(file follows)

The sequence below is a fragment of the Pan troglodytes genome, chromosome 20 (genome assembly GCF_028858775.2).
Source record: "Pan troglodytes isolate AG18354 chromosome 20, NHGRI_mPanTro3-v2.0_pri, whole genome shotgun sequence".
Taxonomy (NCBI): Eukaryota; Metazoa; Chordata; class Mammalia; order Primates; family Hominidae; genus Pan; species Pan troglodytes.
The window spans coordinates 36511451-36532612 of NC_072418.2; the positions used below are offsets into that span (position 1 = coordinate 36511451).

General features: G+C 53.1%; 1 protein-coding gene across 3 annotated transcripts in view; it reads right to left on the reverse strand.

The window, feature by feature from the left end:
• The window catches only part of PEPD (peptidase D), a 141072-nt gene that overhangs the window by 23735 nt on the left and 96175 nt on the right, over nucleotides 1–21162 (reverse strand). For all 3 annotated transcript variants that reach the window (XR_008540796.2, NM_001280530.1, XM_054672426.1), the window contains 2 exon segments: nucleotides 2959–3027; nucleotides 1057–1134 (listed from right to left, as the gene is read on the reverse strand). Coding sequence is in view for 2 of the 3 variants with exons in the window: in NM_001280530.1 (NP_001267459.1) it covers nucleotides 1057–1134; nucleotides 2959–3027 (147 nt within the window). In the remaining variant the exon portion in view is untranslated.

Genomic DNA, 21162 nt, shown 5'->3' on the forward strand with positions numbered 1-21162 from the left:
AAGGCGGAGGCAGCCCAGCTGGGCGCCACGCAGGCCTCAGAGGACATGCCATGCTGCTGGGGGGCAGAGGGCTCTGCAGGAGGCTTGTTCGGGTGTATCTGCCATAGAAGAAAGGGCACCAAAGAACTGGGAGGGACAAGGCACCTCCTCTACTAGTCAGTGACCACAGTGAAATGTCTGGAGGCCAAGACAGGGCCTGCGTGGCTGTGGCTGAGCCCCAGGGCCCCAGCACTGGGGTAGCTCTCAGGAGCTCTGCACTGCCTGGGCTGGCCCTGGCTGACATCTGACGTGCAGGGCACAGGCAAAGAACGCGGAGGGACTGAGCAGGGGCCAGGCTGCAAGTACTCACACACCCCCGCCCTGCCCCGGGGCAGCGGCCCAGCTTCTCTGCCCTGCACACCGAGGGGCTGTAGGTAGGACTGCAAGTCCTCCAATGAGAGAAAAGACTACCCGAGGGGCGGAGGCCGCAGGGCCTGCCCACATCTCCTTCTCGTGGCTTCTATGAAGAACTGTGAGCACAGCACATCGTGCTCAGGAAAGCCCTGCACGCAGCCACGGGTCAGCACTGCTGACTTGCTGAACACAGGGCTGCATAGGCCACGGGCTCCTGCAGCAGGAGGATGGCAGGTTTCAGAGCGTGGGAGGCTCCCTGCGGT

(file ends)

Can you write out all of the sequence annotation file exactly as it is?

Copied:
The sequence below is a fragment of the Pan troglodytes genome, chromosome 20 (genome assembly GCF_028858775.2).
Source record: "Pan troglodytes isolate AG18354 chromosome 20, NHGRI_mPanTro3-v2.0_pri, whole genome shotgun sequence".
Taxonomy (NCBI): Eukaryota; Metazoa; Chordata; class Mammalia; order Primates; family Hominidae; genus Pan; species Pan troglodytes.
The window spans coordinates 36511451-36532612 of NC_072418.2; the positions used below are offsets into that span (position 1 = coordinate 36511451).

General features: G+C 53.1%; 1 protein-coding gene across 3 annotated transcripts in view; it reads right to left on the reverse strand.

The window, feature by feature from the left end:
• The window catches only part of PEPD (peptidase D), a 141072-nt gene that overhangs the window by 23735 nt on the left and 96175 nt on the right, over nucleotides 1–21162 (reverse strand). For all 3 annotated transcript variants that reach the window (XR_008540796.2, NM_001280530.1, XM_054672426.1), the window contains 2 exon segments: nucleotides 2959–3027; nucleotides 1057–1134 (listed from right to left, as the gene is read on the reverse strand). Coding sequence is in view for 2 of the 3 variants with exons in the window: in NM_001280530.1 (NP_001267459.1) it covers nucleotides 1057–1134; nucleotides 2959–3027 (147 nt within the window). In the remaining variant the exon portion in view is untranslated.

Genomic DNA, 21162 nt, shown 5'->3' on the forward strand with positions numbered 1-21162 from the left:
AAGGCGGAGGCAGCCCAGCTGGGCGCCACGCAGGCCTCAGAGGACATGCCATGCTGCTGGGGGGCAGAGGGCTCTGCAGGAGGCTTGTTCGGGTGTATCTGCCATAGAAGAAAGGGCACCAAAGAACTGGGAGGGACAAGGCACCTCCTCTACTAGTCAGTGACCACAGTGAAATGTCTGGAGGCCAAGACAGGGCCTGCGTGGCTGTGGCTGAGCCCCAGGGCCCCAGCACTGGGGTAGCTCTCAGGAGCTCTGCACTGCCTGGGCTGGCCCTGGCTGACATCTGACGTGCAGGGCACAGGCAAAGAACGCGGAGGGACTGAGCAGGGGCCAGGCTGCAAGTACTCACACACCCCCGCCCTGCCCCGGGGCAGCGGCCCAGCTTCTCTGCCCTGCACACCGAGGGGCTGTAGGTAGGACTGCAAGTCCTCCAATGAGAGAAAAGACTACCCGAGGGGCGGAGGCCGCAGGGCCTGCCCACATCTCCTTCTCGTGGCTTCTATGAAGAACTGTGAGCACAGCACATCGTGCTCAGGAAAGCCCTGCACGCAGCCACGGGTCAGCACTGCTGACTTGCTGAACACAGGGCTGCATAGGCCACGGGCTCCTGCAGCAGGAGGATGGCAGGTTTCAGAGCGTGGGAGGCTCCCTGCGGT